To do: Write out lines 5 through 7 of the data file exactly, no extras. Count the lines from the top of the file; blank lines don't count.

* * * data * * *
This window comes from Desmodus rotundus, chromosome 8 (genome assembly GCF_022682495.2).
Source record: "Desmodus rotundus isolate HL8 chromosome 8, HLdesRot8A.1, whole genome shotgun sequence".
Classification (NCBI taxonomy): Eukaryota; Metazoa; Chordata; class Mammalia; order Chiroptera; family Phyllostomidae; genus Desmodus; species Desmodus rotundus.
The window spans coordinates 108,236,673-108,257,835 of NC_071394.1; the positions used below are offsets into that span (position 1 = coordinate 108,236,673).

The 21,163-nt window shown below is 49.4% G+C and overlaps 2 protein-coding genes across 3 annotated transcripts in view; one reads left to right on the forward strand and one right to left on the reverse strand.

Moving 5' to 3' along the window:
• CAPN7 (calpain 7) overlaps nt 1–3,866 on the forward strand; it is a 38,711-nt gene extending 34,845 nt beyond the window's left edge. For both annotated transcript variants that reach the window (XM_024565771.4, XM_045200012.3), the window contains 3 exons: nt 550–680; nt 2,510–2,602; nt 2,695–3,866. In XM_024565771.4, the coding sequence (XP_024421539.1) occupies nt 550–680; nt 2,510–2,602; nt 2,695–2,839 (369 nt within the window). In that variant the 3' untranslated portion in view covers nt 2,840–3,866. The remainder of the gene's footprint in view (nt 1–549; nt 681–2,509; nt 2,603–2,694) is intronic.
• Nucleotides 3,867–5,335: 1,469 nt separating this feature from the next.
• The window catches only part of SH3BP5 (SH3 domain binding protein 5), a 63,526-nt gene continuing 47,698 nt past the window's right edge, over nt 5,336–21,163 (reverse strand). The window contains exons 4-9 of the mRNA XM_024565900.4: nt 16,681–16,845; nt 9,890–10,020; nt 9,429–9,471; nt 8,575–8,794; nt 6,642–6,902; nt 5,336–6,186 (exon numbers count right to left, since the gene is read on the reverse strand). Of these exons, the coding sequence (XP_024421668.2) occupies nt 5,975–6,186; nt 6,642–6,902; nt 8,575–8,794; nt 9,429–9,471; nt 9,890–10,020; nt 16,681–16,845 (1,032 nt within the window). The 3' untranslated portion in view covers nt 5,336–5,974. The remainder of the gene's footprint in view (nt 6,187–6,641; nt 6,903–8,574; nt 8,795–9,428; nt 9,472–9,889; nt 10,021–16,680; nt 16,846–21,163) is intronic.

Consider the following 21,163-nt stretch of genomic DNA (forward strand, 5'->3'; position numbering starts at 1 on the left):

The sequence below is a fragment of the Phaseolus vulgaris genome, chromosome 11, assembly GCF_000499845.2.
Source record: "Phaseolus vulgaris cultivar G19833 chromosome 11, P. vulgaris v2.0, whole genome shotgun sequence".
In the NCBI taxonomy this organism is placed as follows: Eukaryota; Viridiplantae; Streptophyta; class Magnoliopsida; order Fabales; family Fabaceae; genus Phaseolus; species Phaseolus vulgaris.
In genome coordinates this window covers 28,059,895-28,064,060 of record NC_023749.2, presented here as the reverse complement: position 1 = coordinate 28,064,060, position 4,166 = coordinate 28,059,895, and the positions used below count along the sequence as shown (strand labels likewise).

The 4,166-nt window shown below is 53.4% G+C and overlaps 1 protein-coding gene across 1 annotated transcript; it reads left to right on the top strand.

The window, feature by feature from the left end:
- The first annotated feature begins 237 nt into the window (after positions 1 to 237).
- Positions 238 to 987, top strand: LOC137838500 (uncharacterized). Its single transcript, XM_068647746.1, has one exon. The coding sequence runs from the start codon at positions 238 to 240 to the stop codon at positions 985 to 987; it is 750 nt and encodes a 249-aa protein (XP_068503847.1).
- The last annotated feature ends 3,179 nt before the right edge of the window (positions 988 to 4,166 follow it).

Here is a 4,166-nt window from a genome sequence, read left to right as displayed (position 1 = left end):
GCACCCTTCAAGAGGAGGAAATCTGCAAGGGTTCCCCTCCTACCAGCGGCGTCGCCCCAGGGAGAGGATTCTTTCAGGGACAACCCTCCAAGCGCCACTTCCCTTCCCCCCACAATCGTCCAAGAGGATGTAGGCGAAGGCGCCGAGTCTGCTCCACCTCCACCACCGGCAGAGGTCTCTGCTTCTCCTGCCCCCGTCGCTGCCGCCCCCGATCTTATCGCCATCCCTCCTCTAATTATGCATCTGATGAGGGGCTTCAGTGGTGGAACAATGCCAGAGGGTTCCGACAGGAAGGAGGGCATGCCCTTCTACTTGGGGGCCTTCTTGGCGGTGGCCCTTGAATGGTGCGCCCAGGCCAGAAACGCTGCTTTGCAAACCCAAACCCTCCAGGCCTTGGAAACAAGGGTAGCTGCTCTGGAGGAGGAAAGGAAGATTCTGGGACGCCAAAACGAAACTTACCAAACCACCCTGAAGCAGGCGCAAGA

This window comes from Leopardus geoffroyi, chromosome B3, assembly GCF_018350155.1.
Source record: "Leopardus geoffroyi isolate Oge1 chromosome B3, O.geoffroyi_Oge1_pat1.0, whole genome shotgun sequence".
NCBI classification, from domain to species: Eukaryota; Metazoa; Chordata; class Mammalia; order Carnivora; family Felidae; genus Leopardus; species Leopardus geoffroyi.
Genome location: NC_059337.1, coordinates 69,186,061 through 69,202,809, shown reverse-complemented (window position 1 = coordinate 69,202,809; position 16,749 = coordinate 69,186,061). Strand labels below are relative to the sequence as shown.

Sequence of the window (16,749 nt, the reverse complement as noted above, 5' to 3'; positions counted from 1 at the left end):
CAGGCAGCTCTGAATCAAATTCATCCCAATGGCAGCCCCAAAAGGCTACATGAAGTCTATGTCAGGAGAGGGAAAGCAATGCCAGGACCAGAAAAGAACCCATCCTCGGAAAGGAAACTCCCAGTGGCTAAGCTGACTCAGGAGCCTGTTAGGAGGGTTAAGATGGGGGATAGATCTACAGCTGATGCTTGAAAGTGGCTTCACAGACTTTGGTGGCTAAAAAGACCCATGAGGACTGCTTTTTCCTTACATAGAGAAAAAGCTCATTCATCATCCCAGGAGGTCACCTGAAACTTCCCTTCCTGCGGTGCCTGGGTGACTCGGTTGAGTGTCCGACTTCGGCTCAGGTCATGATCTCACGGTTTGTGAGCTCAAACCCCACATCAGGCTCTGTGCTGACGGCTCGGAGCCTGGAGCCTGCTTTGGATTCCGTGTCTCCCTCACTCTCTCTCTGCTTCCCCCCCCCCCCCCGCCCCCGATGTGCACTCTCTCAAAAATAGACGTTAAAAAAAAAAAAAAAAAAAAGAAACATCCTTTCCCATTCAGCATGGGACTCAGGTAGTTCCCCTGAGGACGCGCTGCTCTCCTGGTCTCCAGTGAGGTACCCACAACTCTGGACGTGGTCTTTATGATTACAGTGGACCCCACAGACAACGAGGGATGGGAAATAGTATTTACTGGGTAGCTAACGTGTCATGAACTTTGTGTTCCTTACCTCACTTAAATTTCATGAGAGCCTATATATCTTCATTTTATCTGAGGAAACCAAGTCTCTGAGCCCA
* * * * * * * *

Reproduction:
The 21,163-nt window shown below is 49.4% G+C and overlaps 2 protein-coding genes across 3 annotated transcripts in view; one reads left to right on the forward strand and one right to left on the reverse strand.

Moving 5' to 3' along the window:
• CAPN7 (calpain 7) overlaps nt 1–3,866 on the forward strand; it is a 38,711-nt gene extending 34,845 nt beyond the window's left edge. For both annotated transcript variants that reach the window (XM_024565771.4, XM_045200012.3), the window contains 3 exons: nt 550–680; nt 2,510–2,602; nt 2,695–3,866. In XM_024565771.4, the coding sequence (XP_024421539.1) occupies nt 550–680; nt 2,510–2,602; nt 2,695–2,839 (369 nt within the window). In that variant the 3' untranslated portion in view covers nt 2,840–3,866. The remainder of the gene's footprint in view (nt 1–549; nt 681–2,509; nt 2,603–2,694) is intronic.